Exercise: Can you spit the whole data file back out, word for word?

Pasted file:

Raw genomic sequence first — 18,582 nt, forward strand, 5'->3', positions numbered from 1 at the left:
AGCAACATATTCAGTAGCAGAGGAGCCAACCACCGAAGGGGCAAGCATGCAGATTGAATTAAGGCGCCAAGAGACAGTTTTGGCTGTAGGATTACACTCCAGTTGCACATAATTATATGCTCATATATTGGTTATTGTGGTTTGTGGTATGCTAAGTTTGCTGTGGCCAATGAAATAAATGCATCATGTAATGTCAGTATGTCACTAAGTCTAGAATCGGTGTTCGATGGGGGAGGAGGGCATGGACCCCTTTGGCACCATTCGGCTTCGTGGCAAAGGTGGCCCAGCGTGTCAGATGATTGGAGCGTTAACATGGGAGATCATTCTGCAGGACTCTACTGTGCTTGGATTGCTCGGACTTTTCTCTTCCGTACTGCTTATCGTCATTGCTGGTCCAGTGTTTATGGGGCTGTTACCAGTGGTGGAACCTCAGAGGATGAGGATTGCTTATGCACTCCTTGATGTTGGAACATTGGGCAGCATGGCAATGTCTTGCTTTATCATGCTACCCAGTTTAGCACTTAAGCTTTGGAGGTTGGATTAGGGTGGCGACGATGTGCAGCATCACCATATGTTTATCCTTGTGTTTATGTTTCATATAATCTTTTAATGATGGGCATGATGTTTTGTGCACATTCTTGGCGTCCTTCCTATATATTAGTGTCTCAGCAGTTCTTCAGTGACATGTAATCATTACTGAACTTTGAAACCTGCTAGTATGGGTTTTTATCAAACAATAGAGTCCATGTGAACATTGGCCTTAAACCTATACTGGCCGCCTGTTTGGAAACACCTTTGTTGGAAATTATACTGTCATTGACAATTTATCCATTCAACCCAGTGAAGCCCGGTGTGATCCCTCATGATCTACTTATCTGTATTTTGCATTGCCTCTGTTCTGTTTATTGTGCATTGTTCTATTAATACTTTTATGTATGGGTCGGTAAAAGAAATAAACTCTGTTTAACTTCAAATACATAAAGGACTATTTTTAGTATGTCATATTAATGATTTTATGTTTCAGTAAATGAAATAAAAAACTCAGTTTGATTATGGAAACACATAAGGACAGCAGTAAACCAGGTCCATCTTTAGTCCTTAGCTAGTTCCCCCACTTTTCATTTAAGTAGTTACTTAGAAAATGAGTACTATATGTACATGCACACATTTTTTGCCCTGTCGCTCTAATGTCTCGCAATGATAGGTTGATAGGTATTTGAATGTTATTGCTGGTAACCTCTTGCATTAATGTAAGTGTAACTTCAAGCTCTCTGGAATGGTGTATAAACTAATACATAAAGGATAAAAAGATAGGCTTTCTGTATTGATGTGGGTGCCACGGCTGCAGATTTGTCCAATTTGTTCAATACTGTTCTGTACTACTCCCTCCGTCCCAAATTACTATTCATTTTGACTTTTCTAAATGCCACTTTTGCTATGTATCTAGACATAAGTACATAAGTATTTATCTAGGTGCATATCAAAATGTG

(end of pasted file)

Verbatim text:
Raw genomic sequence first — 18,582 nt, forward strand, 5'->3', positions numbered from 1 at the left:
AGCAACATATTCAGTAGCAGAGGAGCCAACCACCGAAGGGGCAAGCATGCAGATTGAATTAAGGCGCCAAGAGACAGTTTTGGCTGTAGGATTACACTCCAGTTGCACATAATTATATGCTCATATATTGGTTATTGTGGTTTGTGGTATGCTAAGTTTGCTGTGGCCAATGAAATAAATGCATCATGTAATGTCAGTATGTCACTAAGTCTAGAATCGGTGTTCGATGGGGGAGGAGGGCATGGACCCCTTTGGCACCATTCGGCTTCGTGGCAAAGGTGGCCCAGCGTGTCAGATGATTGGAGCGTTAACATGGGAGATCATTCTGCAGGACTCTACTGTGCTTGGATTGCTCGGACTTTTCTCTTCCGTACTGCTTATCGTCATTGCTGGTCCAGTGTTTATGGGGCTGTTACCAGTGGTGGAACCTCAGAGGATGAGGATTGCTTATGCACTCCTTGATGTTGGAACATTGGGCAGCATGGCAATGTCTTGCTTTATCATGCTACCCAGTTTAGCACTTAAGCTTTGGAGGTTGGATTAGGGTGGCGACGATGTGCAGCATCACCATATGTTTATCCTTGTGTTTATGTTTCATATAATCTTTTAATGATGGGCATGATGTTTTGTGCACATTCTTGGCGTCCTTCCTATATATTAGTGTCTCAGCAGTTCTTCAGTGACATGTAATCATTACTGAACTTTGAAACCTGCTAGTATGGGTTTTTATCAAACAATAGAGTCCATGTGAACATTGGCCTTAAACCTATACTGGCCGCCTGTTTGGAAACACCTTTGTTGGAAATTATACTGTCATTGACAATTTATCCATTCAACCCAGTGAAGCCCGGTGTGATCCCTCATGATCTACTTATCTGTATTTTGCATTGCCTCTGTTCTGTTTATTGTGCATTGTTCTATTAATACTTTTATGTATGGGTCGGTAAAAGAAATAAACTCTGTTTAACTTCAAATACATAAAGGACTATTTTTAGTATGTCATATTAATGATTTTATGTTTCAGTAAATGAAATAAAAAACTCAGTTTGATTATGGAAACACATAAGGACAGCAGTAAACCAGGTCCATCTTTAGTCCTTAGCTAGTTCCCCCACTTTTCATTTAAGTAGTTACTTAGAAAATGAGTACTATATGTACATGCACACATTTTTTGCCCTGTCGCTCTAATGTCTCGCAATGATAGGTTGATAGGTATTTGAATGTTATTGCTGGTAACCTCTTGCATTAATGTAAGTGTAACTTCAAGCTCTCTGGAATGGTGTATAAACTAATACATAAAGGATAAAAAGATAGGCTTTCTGTATTGATGTGGGTGCCACGGCTGCAGATTTGTCCAATTTGTTCAATACTGTTCTGTACTACTCCCTCCGTCCCAAATTACTATTCATTTTGACTTTTCTAAATGCCACTTTTGCTATGTATCTAGACATAAGTACATAAGTATTTATCTAGGTGCATATCAAAATGTG